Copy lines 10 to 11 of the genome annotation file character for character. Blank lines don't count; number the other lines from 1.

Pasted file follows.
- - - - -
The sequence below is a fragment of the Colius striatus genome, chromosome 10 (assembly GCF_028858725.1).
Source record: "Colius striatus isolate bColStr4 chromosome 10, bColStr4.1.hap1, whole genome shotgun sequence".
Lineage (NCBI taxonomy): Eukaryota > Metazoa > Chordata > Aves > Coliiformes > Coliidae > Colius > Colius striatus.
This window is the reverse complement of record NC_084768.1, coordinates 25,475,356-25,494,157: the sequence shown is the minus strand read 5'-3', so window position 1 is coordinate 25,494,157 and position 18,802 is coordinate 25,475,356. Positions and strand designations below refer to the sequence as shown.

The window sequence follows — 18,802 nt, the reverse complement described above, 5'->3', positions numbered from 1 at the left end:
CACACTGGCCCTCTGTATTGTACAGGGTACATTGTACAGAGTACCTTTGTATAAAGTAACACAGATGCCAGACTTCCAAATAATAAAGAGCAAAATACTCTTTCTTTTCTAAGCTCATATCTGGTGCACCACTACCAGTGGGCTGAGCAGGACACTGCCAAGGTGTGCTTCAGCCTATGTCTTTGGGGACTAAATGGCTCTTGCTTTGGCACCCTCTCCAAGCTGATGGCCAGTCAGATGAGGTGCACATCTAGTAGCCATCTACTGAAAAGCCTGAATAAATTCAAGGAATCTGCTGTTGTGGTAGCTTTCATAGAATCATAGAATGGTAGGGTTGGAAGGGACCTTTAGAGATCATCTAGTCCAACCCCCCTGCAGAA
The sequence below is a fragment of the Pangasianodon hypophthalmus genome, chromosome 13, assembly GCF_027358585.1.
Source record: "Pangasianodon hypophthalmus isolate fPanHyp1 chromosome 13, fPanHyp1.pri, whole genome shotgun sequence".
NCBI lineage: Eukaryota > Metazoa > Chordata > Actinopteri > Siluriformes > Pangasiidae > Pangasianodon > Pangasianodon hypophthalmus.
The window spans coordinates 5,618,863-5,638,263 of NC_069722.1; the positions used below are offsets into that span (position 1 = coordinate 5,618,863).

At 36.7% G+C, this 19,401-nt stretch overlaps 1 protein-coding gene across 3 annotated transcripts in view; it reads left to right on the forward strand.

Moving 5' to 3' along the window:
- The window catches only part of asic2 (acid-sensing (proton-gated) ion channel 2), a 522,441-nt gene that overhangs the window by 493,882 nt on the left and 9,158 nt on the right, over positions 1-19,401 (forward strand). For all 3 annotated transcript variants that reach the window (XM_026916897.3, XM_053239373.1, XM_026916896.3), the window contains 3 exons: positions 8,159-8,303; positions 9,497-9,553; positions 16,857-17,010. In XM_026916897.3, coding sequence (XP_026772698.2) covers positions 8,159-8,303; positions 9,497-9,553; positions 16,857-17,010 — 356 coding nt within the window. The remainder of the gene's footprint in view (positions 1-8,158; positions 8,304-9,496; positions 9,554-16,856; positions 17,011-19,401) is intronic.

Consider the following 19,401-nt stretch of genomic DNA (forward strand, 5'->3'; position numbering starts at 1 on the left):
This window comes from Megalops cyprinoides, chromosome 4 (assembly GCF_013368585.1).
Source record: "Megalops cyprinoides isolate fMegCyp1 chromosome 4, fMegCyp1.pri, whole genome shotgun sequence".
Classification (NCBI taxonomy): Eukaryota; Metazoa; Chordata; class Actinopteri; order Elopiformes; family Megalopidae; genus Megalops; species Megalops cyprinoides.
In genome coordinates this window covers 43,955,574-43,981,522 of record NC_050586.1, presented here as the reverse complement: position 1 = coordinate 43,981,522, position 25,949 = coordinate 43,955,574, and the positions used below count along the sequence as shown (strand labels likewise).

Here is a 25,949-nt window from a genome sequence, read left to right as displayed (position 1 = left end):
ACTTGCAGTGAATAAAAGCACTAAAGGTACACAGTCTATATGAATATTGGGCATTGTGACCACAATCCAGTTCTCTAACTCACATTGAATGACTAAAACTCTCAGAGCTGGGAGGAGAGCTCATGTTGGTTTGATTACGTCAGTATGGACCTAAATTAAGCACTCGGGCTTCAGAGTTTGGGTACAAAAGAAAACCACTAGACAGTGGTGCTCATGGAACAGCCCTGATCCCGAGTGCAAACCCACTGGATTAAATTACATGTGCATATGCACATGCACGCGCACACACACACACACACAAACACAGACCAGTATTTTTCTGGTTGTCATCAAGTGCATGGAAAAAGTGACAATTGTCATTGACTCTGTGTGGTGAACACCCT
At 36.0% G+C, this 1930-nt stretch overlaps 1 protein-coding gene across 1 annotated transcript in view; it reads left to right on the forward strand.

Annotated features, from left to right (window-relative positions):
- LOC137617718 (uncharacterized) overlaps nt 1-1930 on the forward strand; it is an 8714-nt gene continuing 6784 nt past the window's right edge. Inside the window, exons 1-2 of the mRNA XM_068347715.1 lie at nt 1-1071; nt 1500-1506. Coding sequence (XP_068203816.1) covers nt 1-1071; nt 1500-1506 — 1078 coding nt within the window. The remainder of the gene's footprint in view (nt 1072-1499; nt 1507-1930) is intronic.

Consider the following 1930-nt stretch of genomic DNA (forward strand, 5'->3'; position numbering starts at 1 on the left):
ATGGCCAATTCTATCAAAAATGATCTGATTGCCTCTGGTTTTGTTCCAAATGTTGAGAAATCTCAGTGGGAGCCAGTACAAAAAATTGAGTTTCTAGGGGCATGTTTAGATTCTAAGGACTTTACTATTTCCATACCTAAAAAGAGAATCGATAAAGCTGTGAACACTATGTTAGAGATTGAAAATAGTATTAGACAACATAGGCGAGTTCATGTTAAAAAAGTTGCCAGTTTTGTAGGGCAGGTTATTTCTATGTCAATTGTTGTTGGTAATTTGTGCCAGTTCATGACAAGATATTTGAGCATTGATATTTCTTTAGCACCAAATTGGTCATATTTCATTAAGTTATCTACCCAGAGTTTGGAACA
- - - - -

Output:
The window spans coordinates 5,618,863-5,638,263 of NC_069722.1; the positions used below are offsets into that span (position 1 = coordinate 5,618,863).

At 36.7% G+C, this 19,401-nt stretch overlaps 1 protein-coding gene across 3 annotated transcripts in view; it reads left to right on the forward strand.